All definitions of words, like everything else, are relative. Definition is to a major degree dependent upon your partisan position. Your leader is always flexible, he has pride in the dignity of his cause, he is unflinching, sincere, an ingenious tactician fighting the good fight. To the opposition he is unprincipled and will go whichever way the wind blows, his arrogance is masked by a fake humility, he is dogmatically stubborn, a hypocrite, unscrupulous and unethical, and he will do anything to win; he is leading the forces of evil. To one side he is a demigod, to the other a demagogue.
-Saul Alinsky, Rules For Radicals: A Pragmatic Primer for Realistic Radicals
The only answer on her website is to “close loopholes” to make up the lost revenue. This is an interesting example of closing loopholes to pay for other loopholes. But I suppose one person’s “loophole” is another person’s thoughtfully crafted tax benefit? Also, “closing loopholes” is what one always says when one needs a cop-out answer.
-The Banker, as excerpted from here
Monday, December 14, 2015
"Most people do not accumulate a body of experience. Most people go through life undergoing a series of happenings, which pass through their systems undigested. Happenings become experience when they are digested, when they are reflected on, related to general patterns, and synthesized."
When we experience time as chronos (chronology), the events of our life are nothing more than randomly connected series of incidents and accidents over which we have no control. Time has become opaque, dark, and impenetrable. We cannot see through to the underlying coherence of our story. Disappointments, unemployment, material loss, sickness, and death are experienced as meaningless disruptions to be denied and avoided if possible. When time is only chronos, we don't have time to do all the things we need to do, and our schedule is a burden. Time is running out, and time is exhausting. There is no time for friendship, for blessing, for celebration.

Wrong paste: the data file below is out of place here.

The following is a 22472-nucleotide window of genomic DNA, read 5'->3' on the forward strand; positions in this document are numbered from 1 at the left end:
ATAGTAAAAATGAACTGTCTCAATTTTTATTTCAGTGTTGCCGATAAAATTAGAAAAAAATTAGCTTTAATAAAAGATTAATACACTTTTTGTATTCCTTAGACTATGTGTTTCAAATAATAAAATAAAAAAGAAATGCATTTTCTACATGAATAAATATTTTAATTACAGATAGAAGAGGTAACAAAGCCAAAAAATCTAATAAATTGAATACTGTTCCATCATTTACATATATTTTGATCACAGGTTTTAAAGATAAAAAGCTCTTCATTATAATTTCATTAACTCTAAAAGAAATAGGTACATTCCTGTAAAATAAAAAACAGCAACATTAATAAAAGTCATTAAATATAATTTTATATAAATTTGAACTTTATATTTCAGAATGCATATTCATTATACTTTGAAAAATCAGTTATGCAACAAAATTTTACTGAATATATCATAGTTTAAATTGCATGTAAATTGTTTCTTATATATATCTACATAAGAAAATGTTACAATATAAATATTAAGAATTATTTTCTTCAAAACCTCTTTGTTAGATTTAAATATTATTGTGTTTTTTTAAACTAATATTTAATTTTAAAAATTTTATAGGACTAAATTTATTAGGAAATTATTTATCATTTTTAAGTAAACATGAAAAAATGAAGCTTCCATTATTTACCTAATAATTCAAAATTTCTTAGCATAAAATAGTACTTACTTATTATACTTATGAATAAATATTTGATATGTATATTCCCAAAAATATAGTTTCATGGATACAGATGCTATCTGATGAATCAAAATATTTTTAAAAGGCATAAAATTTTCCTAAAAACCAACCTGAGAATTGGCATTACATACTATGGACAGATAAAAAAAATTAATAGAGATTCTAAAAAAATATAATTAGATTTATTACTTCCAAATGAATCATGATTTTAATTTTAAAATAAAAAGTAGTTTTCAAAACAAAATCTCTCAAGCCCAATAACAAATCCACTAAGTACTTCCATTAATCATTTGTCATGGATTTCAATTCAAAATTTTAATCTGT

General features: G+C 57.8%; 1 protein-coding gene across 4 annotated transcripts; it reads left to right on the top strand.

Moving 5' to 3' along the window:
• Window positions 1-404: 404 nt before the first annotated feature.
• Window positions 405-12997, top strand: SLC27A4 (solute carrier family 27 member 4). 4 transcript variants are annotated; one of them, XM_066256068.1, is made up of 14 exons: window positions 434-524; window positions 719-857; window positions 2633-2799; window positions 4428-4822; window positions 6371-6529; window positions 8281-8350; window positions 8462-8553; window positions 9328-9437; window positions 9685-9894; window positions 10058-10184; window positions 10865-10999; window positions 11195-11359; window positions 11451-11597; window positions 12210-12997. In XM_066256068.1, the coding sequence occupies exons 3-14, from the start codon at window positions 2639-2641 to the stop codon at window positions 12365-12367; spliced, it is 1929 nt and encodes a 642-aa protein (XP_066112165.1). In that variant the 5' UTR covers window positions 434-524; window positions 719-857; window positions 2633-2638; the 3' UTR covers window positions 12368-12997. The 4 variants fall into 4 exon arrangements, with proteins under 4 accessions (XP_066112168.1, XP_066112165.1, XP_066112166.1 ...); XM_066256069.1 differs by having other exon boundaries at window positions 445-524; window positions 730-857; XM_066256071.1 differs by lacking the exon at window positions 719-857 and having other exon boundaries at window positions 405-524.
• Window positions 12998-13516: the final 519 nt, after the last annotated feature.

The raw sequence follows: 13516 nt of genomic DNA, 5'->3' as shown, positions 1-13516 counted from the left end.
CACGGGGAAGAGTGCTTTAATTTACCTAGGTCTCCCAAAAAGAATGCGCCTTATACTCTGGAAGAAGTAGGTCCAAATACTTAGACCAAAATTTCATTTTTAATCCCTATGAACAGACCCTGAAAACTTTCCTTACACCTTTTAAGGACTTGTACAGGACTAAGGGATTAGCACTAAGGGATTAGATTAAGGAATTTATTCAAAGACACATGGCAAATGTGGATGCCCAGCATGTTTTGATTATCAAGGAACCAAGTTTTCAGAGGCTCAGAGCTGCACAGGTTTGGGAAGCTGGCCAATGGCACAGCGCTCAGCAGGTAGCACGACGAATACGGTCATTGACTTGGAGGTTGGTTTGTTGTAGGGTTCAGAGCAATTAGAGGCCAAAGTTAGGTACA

Time needs to be converted from chronos to kairos - an opportunity for a change of heart. The spiritual life is a formation process in which time slowly loses its opaqueness and becomes transparent. To start seeing that the many events of our day, week, or year are not obstacles to a full and meaningful life, but the way to it, is a real experience of conversion. Once we discover that writing letters, attending classes, visiting friends, cooking food, and even doing the dishes are not a series of random activities but contain within themselves the transforming power of re-creation, we move from time lived as chronos to time lived as kairos (right time, the real moment, the opportunity for change, the chance of a lifetime). When our time becomes kairos, endless new possibilities an opportunities open up to our vision.
-Henri Nouwen, Spiritual Formation
My name is Sebastian Rudd, and though I am a well-known street lawyer, you will not see my name on billboards, or bus benches, or screaming at you from the yellow pages. I don't pay to be seen on television, though I am often there. My name is not listed in any phone book. I do not maintain a traditional office. I carry a gun, legally, because my name and face tend to attract attention from the type of people who carry guns and don't mind using them. I live alone, usually sleep alone, and do not posses the patience and understanding necessary to maintain friendships. The law is my life, always consuming and occasionally fulfilling. I wouldn't call it a "jealous mistress" as some forgotten person once so famously did. It's more like an overbearing wife who controls the checkbook. There's no way out.
-John Grisham, Rogue Lawyer
"So let’s ditch the zero-sum mentality and remember that an entrepreneur who makes something that was once a preserve of the rich cheaply available to ordinary people has done an act of philanthropy through his business, even if he also makes a fortune in the process."
-Matt Ridley, as extracted from this post on Mark Zuckerberg and philanthropy
"They arrived at Buenos Ayres. Cunegonde, Captain Candide and the old woman went to call on the governor, Don Fernando d'Ibaraa y Figueora y Mascarenes y Lampourdos y Souza. This gentleman had the pride befitting a man who owned so many names. He talked to men with a most noble disdain, turning his nose up so far, raising his voice so pitilessly, assuming so imposing a tone, affecting so lofty a carriage, that all who addressed him were tempted to give him a thrashing."
Sunday, December 13, 2015